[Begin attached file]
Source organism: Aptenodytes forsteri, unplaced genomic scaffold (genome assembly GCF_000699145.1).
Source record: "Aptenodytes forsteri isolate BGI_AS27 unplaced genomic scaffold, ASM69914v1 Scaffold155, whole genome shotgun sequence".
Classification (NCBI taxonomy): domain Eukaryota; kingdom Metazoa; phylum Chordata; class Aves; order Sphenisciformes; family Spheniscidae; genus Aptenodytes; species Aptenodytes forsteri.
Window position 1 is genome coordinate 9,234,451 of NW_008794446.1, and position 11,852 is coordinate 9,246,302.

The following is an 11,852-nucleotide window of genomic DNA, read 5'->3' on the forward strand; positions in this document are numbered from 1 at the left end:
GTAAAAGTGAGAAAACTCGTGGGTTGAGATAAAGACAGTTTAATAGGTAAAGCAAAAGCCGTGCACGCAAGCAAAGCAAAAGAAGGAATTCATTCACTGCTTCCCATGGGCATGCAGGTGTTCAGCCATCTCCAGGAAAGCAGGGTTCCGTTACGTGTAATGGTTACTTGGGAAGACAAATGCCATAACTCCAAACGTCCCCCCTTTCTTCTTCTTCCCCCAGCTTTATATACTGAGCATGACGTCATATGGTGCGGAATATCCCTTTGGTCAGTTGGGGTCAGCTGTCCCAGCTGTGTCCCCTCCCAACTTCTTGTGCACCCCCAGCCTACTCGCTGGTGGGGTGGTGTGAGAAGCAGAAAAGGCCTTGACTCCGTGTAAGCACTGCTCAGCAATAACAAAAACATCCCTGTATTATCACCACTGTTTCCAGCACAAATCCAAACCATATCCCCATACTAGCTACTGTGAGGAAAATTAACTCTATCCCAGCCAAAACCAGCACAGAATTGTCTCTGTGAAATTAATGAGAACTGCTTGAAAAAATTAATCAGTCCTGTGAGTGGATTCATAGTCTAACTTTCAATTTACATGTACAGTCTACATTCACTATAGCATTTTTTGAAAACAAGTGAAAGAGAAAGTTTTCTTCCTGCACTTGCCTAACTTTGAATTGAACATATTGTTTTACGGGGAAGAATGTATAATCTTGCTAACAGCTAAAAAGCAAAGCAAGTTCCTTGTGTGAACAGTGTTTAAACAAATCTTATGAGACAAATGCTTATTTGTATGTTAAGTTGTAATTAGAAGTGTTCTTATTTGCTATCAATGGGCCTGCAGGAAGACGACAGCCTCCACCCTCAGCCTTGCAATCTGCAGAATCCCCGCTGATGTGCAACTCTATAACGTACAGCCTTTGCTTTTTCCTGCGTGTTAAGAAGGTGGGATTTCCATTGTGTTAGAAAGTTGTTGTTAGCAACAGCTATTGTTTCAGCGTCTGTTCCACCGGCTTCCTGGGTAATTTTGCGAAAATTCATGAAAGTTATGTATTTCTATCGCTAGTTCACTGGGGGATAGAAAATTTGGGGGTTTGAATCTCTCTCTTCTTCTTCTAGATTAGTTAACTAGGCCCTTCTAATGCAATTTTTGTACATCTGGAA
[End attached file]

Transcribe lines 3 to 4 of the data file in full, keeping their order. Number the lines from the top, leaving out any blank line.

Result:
Classification (NCBI taxonomy): domain Eukaryota; kingdom Metazoa; phylum Chordata; class Aves; order Sphenisciformes; family Spheniscidae; genus Aptenodytes; species Aptenodytes forsteri.
Window position 1 is genome coordinate 9,234,451 of NW_008794446.1, and position 11,852 is coordinate 9,246,302.